TradeChain for Food Traceability

Food safety has become a critical priority for the supply chain. However,rather than just identifying a more generalised commodity group, an effective and cost-efficient traceability system should accurately pinpoint any problem in food safety related to a specific geographical origin, slaughtering or processing facility, down to a farm or even to the single animal

This Solution deveoped by maat Group has been set up to identify the potential of BlockChain technology within food transparency and control. 

 

TradeChain for Food Traceability has been designed to respond to today's challenges

 

The food supply chain is the most complex and fragmented of all supply chains

The production is found all over the world both on land and in water. A lot of the producers and intermediaries are difficult to identify and track. 

For all the participants in the production chain this creates uncertainty and risk. 

Mitigating this uncertainty comes at a cost, and the outcome may still be insufficient.

The problems that have been difficult -or impossible yet- to solve with current technologies include establishing reliable provenance and preventing fraud and counterfeiting. 

These issues often have knock-on effects on public health and the environment, and reduce financial costs of unnecessary recalls of food products

 

TradeChain - Main Areas of Action


Conditions at the production facility: Conditions at product sites, like factories, fields, or fishing boats, are today difficult to verify and include labor conditions, environmental conditions, quality control in production etc. TradeChain uses blockchain to make it very difficult to falsify or misrepresent conditions in production. A digital representation of the conditions such as a photo or a digital file can be stored at the production facility, or in a mobile app. This could for example be a photograph of a catch of fish or a factory during operation. A verification of the same files, a digital fingerprint in the form of a hash, is published in a blockchain. Time and location cannot be manipulated since it is recorded in the blockchain. By making random inspections an inspector can then verify that the photograph corresponds to the actual conditions at the facility, the workforce, and that the outcome/production corresponds to the one reported to the BlockChain.

Tracking of food volumes in the supply chain: Identification of individual grains, beans or bulk commodities often bought on a spot market such as coffe, tea, oils, sugar, cacao etc or are difficult or impossible to track. However, appliying the BlockChain it is possible to track the total volumes bought and sold for each participant in the supply chain. The benefit from using the BlockChain is that no central party needs to be trusted in getting all the data on transactions and actors, while still for example let volumes be transparent for everyone in the chain. To exemplify; with the BlockChain the volumes of organic soybeans sold cannot be higher than the volume of organic soybeans bought for any party in the supply chain. Also, for instance, with BlockChain it’s not possible to buy ordinary rice and mix it with a small portion of basmati rice, and sell the entire volume at the higher basmati rice price since the tracked amount of basmati rice going in to the chain can not be higher than the volume going out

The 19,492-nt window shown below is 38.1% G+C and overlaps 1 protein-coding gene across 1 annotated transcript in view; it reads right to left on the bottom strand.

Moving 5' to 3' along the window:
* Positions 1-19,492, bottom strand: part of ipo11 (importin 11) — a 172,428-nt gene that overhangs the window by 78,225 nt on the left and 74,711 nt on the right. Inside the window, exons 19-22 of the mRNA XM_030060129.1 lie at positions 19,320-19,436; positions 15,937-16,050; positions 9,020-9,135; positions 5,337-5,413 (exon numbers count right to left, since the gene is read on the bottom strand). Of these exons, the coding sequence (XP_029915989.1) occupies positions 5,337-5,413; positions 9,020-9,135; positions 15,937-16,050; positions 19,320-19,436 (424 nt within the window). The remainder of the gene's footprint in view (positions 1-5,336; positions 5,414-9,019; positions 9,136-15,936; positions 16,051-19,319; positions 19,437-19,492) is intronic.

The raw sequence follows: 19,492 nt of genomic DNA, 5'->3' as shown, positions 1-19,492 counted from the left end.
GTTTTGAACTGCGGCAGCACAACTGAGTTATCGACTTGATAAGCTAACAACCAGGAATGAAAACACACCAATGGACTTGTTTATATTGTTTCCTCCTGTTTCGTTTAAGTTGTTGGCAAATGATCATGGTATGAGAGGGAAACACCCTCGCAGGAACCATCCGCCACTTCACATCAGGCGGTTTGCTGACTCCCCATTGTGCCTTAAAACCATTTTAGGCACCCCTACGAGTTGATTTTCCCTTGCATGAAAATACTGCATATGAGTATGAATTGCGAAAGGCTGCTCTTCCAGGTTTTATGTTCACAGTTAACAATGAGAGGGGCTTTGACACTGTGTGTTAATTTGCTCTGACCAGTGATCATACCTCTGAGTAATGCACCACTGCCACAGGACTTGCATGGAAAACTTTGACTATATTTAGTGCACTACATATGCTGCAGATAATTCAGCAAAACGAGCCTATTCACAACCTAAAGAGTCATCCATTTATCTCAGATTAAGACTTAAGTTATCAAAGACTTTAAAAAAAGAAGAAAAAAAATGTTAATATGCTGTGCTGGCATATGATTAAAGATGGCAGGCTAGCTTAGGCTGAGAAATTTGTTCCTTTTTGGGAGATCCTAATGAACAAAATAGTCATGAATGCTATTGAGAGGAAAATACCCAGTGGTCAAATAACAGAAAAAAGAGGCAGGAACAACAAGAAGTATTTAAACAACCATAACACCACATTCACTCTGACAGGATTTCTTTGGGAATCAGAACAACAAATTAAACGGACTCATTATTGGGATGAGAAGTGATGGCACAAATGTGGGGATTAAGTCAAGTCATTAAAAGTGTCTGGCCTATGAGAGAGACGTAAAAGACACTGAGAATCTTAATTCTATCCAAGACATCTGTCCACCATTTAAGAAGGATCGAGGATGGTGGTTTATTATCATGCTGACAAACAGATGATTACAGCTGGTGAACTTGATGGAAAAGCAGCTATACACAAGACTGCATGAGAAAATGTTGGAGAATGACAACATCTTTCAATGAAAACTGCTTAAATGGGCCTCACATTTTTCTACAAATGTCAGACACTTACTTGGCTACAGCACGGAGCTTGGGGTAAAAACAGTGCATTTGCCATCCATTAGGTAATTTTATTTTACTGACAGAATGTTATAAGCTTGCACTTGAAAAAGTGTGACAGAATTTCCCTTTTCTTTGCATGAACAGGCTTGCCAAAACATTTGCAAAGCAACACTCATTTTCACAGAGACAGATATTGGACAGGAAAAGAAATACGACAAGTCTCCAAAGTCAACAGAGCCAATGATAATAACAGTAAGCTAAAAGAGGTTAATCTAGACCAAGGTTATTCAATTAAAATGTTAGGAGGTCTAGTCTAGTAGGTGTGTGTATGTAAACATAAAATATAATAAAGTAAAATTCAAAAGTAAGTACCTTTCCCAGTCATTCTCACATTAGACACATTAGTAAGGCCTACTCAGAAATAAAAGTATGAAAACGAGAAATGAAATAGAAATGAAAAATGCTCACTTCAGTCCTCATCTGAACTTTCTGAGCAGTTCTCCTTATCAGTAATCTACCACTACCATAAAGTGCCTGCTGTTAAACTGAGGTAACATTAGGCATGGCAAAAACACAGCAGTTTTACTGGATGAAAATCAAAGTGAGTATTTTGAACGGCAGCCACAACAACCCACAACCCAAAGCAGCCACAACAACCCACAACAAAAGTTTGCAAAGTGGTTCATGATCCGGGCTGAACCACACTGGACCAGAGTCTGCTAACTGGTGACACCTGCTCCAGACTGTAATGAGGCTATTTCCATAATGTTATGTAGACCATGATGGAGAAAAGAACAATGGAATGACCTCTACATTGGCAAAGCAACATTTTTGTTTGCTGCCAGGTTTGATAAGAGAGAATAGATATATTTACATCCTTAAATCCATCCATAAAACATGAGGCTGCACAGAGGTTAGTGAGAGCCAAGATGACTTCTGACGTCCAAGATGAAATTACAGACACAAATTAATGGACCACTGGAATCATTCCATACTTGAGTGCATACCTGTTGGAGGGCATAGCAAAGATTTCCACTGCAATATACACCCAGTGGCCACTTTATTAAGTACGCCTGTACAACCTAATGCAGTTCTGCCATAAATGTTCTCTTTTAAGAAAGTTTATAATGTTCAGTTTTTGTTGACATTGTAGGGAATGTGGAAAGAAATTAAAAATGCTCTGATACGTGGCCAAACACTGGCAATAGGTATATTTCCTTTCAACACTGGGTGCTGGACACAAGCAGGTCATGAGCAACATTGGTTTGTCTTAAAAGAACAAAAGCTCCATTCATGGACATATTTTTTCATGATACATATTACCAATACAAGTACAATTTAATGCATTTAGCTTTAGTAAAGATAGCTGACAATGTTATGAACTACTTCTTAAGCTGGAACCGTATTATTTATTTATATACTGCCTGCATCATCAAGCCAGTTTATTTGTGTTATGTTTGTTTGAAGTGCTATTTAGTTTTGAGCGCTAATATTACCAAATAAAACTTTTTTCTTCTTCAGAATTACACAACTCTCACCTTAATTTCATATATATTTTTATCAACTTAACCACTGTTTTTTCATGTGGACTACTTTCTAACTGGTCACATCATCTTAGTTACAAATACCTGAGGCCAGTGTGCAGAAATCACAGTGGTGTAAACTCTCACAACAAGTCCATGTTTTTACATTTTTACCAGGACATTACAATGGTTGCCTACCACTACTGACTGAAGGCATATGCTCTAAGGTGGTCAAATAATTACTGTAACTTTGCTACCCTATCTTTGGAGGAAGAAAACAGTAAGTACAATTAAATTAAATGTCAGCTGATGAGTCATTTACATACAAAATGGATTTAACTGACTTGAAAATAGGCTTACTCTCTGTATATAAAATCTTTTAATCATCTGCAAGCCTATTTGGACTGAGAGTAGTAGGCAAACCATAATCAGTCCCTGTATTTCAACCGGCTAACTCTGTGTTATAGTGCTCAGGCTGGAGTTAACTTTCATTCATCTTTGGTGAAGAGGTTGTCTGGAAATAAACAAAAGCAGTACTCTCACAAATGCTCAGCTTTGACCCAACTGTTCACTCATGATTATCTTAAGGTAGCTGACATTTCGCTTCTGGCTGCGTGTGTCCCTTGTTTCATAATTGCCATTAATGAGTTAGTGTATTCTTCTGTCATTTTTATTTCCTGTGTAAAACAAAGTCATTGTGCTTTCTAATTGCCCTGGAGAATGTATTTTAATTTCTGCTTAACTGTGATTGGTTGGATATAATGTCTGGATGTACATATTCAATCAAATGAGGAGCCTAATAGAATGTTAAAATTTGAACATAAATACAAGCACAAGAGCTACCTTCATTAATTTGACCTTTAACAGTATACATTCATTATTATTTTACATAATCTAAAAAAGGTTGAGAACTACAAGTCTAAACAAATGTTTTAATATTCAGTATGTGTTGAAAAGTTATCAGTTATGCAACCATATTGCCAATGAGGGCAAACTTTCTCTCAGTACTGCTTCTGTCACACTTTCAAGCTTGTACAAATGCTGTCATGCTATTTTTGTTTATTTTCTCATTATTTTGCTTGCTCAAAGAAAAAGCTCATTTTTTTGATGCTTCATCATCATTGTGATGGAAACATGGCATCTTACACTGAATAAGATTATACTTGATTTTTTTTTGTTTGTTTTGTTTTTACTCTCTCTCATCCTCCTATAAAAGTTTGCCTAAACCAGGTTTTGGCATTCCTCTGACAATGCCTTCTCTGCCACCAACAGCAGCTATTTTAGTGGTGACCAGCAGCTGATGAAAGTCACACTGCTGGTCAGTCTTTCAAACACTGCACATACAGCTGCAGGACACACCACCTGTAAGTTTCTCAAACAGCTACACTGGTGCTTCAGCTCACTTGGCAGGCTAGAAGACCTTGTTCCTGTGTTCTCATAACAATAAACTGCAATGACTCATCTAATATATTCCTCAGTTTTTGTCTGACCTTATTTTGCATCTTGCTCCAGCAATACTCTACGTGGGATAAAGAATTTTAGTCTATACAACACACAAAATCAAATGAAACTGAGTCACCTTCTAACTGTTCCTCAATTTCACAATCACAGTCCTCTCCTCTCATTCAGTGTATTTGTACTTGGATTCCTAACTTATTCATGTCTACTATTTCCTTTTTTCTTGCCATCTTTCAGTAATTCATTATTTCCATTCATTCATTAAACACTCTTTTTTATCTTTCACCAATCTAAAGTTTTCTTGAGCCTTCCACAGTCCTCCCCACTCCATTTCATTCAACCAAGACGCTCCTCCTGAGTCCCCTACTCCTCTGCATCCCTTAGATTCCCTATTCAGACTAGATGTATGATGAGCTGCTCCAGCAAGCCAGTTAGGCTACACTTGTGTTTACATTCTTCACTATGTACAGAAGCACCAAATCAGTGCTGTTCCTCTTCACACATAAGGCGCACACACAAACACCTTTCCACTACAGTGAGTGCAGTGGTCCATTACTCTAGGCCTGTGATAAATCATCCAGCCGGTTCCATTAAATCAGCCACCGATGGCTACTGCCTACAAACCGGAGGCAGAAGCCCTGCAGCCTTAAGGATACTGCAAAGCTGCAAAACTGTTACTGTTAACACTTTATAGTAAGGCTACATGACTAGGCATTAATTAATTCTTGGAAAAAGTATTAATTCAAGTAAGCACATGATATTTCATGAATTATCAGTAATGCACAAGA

Tracking of food items in the supply chain: BlockChain technology enables possibilities to track a particular package of food, can or any item to which you can put a unique identifier -live animals inclusive- such as a barcode, QR code, or a RfID transmitter. Compared with existing technologies, the BlockChain can easily regulate who gets access to the information and identities behind each product.. Integration between regular transaction data and more complex data -coming from the application of another great technology such as IoT- for instance, sensor data of temperature or  humidity... can be directly connected to the product.

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For instance, analizing the Beef Sector, we see that the European Commission has recognised an urgent need to regain consumer confidence in beef products and therefore believes in fast tracing of beef products throughout the supply chain. Consequently on the basis of a proposal from the European Commission, the European Parliament and Council have adapted a regulation on compulsory labelling of beef (EC) 1760/2000 (here called the Beef Labelling Regulation). This Regulation became effective in all EU Member States from January 2001.

The Beef Labelling Regulation aims to ensure a link between, on one hand, the identification of the carcass, quarter or pieces of beef and on the other hand, the individual animal or the group of animals from which they are derived. 

NOTE: Images are for illustration only. Bar codes symbols are for illustration only and not printed to scale

The execution of all these processes on BlockChain provide absolute "rules of trust", since the registration is inviolable and immutable and therefore the consumer will be completely protected since the application of the regulatory norms will be completely guaranteed


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